Honda's new voice is less Savage, and FCB NY gets another chief creative: Friday Wake-Up Call
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Say goodbye to quirky Honda ads. The carmaker is swapping out Fred Savage, its voice since 2014, for John Cena, a staple of campaigns trying to cultivate a tougher image.
“The new ad takes pains to portray Honda in a more masculine light, with a heavy emphasis on demonstrating the mud-splattering off-road capability of the 2021 Passport and Pilot SUVs and the redesigned Ridgeline pickup,” writes Ad Age’s E.J. Schultz. Savage was apparently too nice-sounding (though Cena fans may recall that the wrestler holds the world record for most Make-A-Wish visits, so it’s not like he’s not nice).
Even the tone of the ads is getting an update—literally. Rather than the friendly doorbell sounds that accompanied the brand name, the new spot kicks off with a double-thump of a drum.
Michael Aimette is FCB New York’s newest co-chief creative officer, a role he shares with Gabriel Schmitt, who was promoted to the role in February. “The duo will have oversight of the agency’s entire client portfolio that includes AB InBev, GSK’s Centrum, Lincoln Financial and the FDA’s teen anti-tobacco brand, The Real Cost,” writes Ad Age’s Lindsay Rittenhouse.
The pair say they click, and they did have a couple of months to work together in the office before everything went remote. Aimette joined the agency in January from McCann New York, where he led the Microsoft work.
Schmitt led the “Whopper Detour” work for Burger King that was the talk of Cannes Lions in 2019, as well as both of Michelob Ultra’s Super Bowl spots earlier this year.
Brands are scrambling to put distance between themselves and a consultant allied with President Trump after he tweeted sexist criticism of Senator Kamala Harris after the vice-presidential debate. “Kamala Harris comes off as such an insufferable lying bitch. Sorry, it’s just true,” tweeted Harlan Hill, the head of PR and political consulting firm Logan Circle Group.
Hill claimed he has previously worked with American Airlines and AT&T, though both companies denied having records of such a relationship. Still, they both said they asked Hill to cease using their names after Lincoln Project co-founder Steve Schmidt brought Hill’s tweet to their attention.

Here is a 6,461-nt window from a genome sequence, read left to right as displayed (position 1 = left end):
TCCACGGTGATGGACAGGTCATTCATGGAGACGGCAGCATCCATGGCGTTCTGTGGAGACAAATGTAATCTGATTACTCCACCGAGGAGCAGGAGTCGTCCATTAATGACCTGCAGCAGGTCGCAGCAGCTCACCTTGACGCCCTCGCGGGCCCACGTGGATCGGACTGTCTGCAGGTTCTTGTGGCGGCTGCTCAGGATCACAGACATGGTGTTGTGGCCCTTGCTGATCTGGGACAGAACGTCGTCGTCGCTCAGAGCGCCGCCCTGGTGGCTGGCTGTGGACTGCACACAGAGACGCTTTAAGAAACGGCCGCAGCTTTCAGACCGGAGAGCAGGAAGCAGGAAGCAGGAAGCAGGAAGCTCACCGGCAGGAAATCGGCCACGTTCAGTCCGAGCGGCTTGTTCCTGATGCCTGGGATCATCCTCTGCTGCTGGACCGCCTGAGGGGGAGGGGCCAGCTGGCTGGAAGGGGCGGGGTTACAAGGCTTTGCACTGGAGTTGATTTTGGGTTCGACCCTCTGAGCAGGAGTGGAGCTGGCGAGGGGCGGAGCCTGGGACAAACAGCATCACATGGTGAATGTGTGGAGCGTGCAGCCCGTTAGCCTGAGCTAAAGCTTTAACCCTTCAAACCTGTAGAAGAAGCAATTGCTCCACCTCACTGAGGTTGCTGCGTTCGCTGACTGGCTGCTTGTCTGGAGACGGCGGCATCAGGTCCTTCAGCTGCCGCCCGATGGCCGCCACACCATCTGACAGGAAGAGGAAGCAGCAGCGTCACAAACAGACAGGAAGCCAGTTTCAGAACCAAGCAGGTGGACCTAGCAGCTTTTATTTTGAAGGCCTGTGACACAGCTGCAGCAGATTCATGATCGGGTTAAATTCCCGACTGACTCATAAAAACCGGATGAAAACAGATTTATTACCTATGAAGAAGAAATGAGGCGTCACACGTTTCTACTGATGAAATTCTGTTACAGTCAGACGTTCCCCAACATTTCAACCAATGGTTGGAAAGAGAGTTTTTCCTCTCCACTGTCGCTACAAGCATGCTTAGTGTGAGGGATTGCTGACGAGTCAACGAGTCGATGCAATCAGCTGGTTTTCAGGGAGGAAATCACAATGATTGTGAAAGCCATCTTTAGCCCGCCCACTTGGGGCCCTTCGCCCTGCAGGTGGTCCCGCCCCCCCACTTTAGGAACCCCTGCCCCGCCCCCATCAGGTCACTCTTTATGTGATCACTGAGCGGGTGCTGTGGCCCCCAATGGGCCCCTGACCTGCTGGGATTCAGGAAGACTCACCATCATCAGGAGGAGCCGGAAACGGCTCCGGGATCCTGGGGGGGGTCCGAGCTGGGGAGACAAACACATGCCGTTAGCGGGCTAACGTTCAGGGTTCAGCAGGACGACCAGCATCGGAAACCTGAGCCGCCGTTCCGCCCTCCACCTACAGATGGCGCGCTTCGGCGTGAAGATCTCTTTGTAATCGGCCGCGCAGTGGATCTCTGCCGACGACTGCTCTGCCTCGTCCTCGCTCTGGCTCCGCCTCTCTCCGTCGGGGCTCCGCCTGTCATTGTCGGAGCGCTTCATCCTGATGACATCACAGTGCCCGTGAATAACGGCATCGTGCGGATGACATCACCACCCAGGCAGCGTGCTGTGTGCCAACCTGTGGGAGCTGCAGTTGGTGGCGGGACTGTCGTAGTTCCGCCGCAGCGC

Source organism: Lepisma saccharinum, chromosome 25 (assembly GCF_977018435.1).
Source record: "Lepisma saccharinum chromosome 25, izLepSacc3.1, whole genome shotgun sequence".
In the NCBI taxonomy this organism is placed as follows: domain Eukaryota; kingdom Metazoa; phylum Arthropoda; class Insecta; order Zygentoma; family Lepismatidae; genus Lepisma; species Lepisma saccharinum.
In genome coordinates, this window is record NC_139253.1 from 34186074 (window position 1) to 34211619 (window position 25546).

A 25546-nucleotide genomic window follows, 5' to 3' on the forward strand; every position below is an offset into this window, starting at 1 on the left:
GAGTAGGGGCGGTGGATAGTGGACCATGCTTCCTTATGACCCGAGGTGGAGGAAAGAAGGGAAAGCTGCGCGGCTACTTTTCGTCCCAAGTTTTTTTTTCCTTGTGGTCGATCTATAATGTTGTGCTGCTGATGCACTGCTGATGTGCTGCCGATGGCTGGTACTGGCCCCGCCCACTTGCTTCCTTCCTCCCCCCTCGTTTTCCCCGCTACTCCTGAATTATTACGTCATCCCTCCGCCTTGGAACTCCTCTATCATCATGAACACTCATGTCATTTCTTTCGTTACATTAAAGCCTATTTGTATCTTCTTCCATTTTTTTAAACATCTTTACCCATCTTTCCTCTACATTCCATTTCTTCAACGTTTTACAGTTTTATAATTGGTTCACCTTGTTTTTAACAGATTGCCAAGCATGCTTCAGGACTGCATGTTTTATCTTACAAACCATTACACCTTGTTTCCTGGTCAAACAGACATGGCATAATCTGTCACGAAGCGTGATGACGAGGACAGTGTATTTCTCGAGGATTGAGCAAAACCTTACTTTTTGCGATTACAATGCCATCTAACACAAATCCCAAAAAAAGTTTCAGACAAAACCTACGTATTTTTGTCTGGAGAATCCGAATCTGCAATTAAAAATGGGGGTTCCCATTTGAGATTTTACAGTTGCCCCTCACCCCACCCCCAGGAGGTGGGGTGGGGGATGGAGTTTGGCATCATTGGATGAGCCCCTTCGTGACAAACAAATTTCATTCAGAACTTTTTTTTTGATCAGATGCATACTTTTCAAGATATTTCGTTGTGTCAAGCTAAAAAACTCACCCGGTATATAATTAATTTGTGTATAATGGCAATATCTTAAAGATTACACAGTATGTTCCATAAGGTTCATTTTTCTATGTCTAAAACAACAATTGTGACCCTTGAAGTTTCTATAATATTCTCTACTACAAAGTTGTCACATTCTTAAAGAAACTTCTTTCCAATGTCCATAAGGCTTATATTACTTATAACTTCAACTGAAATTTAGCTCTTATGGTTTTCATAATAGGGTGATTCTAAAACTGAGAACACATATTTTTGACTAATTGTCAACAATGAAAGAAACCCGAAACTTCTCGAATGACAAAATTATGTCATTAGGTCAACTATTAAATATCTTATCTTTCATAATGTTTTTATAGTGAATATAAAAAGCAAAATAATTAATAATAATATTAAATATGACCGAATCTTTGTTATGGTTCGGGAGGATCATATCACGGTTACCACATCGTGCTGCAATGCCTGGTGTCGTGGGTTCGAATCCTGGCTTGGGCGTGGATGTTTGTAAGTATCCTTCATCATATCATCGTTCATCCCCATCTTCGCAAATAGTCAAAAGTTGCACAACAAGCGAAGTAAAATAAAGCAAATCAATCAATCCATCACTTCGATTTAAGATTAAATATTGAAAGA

Fox News also banned Hill from appearing as a pundit on its shows, where he has been a frequent guest over the last few years.
Erich Joiner, the founder of Tool of North America, is also a professional race car driver.
Currently, he drives a Porsche 911 GT3 R in the Trans-Am Series. "What you have to realize but you cannot see on TV," Joiner says, "every time that vehicle is going around a turn of any kind, that car is sliding." The driver's job is to try to push the car to go around the curve as quickly as possible, just shy of spinning off the track. "You're trying to get the balance of that car correct for that set of conditions," he says.
The straightaway is a different matter, and he can hit 170 mph before slamming the brakes for another turn. Joiner also talks about the benefits of learning filmmaking before digital, running a coffeeshop and crashing into a concrete wall at 120 mph.
Fake crews: Facebook banned marketing firm Rally Forge for using more than 300 fake accounts to criticize Joe Biden and the Democratic Party on behalf of conservative advocacy group Turning Point USA. The accounts had been commenting mostly on news stories from mainstream outlets like the Washington Post, Fox News, MSNBC, CNN and the New York Times.
Ride along: Google-owned Waymo is, well, test-driving its driverless car ride-hailing service. Riders in Phoenix, Arizona can now hop into one of Waymo several hundred cars—alone—with no driver to potentially spread the coronavirus. The company will still have cars in its fleet that use human safety operators who don’t drive but act as a backup for the AI.
It's TikToks all the way down: TikTok’s latest ad is a recursive loop, inspired by a video that went viral on the platform that featured Ocean Spray, which has seized on the unexpected attention with its own PR moves. “The new 15-second spot highlights the original video from Nathan Apodaca, known as 420doggface208 on TikTok, who filmed himself sipping Ocean Spray while skateboarding and grooving to Fleetwood Mac’s ‘Dreams,’” writes Ad Age’s Garett Sloane. Surrounding Apodaca are viewers who made their own versions of the video, including Mick Fleetwood himself.
VP debate ratings up: Wednesday's Kamala Harris-Mike Pence clash drew more than 57 million viewers, up from the 37 million people who watched the 2016 debate between Pence and Tim Kaine, according to CNN.
That does it for today’s Wake-Up Call. Thanks for reading and we hope you are all staying safe and well. For more industry news and insight, follow us on Twitter: @adage.
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